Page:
AETN > Engage > Pressroom > AETN to screen new film highlighting mid-century modern architecture at Fort Smith Public Library
AETN to screen new film highlighting mid-century modern architecture at Fort Smith Public Library
Posted 14 Oct 2011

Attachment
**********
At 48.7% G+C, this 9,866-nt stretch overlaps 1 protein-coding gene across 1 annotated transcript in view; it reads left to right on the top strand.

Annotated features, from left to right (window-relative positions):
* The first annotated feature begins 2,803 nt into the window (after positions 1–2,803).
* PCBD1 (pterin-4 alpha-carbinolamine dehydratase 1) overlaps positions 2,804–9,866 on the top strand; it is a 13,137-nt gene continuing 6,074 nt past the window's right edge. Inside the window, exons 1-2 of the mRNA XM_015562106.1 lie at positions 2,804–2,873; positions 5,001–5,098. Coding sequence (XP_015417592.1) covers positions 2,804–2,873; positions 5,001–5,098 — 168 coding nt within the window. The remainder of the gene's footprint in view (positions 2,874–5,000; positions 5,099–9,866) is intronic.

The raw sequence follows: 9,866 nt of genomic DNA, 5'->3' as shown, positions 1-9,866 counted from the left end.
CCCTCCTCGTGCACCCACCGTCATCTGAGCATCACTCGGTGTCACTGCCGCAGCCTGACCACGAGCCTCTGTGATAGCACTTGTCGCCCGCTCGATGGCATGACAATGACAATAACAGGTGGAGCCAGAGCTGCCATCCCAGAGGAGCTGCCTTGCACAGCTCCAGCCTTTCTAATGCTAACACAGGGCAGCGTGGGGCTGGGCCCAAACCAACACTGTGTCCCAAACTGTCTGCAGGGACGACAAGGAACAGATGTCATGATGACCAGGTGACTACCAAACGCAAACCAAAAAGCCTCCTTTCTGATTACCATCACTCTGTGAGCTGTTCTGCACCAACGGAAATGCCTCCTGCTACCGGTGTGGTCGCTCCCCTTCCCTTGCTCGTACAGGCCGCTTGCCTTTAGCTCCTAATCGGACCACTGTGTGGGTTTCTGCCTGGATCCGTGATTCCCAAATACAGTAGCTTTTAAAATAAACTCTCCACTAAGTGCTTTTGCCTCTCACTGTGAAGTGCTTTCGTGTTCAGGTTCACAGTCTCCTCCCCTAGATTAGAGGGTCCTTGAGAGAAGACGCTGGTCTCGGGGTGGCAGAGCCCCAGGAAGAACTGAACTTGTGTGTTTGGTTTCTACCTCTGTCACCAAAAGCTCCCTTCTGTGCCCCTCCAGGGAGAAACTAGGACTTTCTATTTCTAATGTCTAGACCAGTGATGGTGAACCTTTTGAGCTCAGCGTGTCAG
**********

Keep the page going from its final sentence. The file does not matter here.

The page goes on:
Clean Lines, Open Spaces: A View of Mid-Century Modern Architecture, a new documentary produced by the Arkansas Educational Television Network (AETN) that will premiere in November, will be screened at the Fort Smith Public Library, 3201 Rogers Avenue, Sunday, Oct. 23, from 2 to 4 p.m.Clean Lines, Open Spaces, produced by AETNs Mark Wilcken, focuses on the construction boom in the United States after World War II. Much of what was built was a version of the International style that had been developing in Europe since before World War I. This new architecture used modern materials such as reinforced concrete, glass and steel and was defined by clean lines, simple shapes and unornamented facades.Featured in the documentary is the First Federal Bank Building, now known as the Area Agency on Aging, which was designed by local architect Bob Laser and is located on Garrison Avenue.The documentary looks at examples of mid-century modern architecture around the state, from the University of Arkansas's Fine Arts Center designed by Arkansas native and internationally known architect Edward Durell Stone to the Tower Building in Little Rock, the Fulbright Library in Fayetteville that reflects the aesthetics of famous Chicago architect Ludwig Mies Van der Rohe, and the abandoned Hotel Mountainaire, perfectly defining art moderne.A discussion will follow the screening with architectural historian and adviser to the filmmaker Dr. Ethel Goodstein-Murphee, Associate Dean of the Fay Jones School of Architecture at the University of Arkansas; Fort Smith architect Bob Laser and AETN producer Mark Wilcken.Clean Lines, Open Spaces: A View of Mid-Century Modern Architecture will premiere on AETN Monday, Nov. 14, at 9 p.m.Major funding for Clean Lines, Open Spaces: A View of Mid-Century Modern Architecture was provided by the Arkansas Humanities Council, with additional funding from the Arkansas chapter of the American Institute of Architects.The Arkansas Educational Television Network (AETN) is Arkansass statewide public television network that enhances lives by providing lifelong learning opportunities for people from all walks of life. AETN delivers local, award-winning productions and classic, trusted PBS programs aimed at sharing Arkansas and the world with viewers. AETN depends on the generosity of Arkansans and the State of Arkansas to continue offering quality programming. For more information, visit www.aetn.org, or follow the AETN blog at www.aetn.org/engage. AETN is broadcast on KETS (Little Rock), KEMV (Mountain View), KETG (Arkadelphia), KAFT (Fayetteville), KTEJ (Jonesboro), and KETZ (El Dorado).